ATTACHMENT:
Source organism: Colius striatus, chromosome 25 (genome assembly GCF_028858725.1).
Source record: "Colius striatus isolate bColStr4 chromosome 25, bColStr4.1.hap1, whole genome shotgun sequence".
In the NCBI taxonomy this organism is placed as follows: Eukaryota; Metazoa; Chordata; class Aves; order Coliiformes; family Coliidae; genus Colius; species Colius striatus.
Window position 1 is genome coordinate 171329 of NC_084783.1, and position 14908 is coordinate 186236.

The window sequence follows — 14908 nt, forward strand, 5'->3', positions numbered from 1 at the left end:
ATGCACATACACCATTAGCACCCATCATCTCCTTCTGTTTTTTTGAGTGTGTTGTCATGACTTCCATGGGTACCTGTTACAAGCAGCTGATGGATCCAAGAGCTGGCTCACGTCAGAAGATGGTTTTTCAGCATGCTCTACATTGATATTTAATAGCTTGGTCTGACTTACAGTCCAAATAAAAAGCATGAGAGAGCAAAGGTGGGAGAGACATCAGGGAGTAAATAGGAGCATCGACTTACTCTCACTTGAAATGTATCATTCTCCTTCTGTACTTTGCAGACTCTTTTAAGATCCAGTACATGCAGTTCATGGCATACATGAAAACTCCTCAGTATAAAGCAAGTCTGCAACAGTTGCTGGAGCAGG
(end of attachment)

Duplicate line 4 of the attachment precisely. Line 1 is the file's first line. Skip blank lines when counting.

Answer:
Window position 1 is genome coordinate 171329 of NC_084783.1, and position 14908 is coordinate 186236.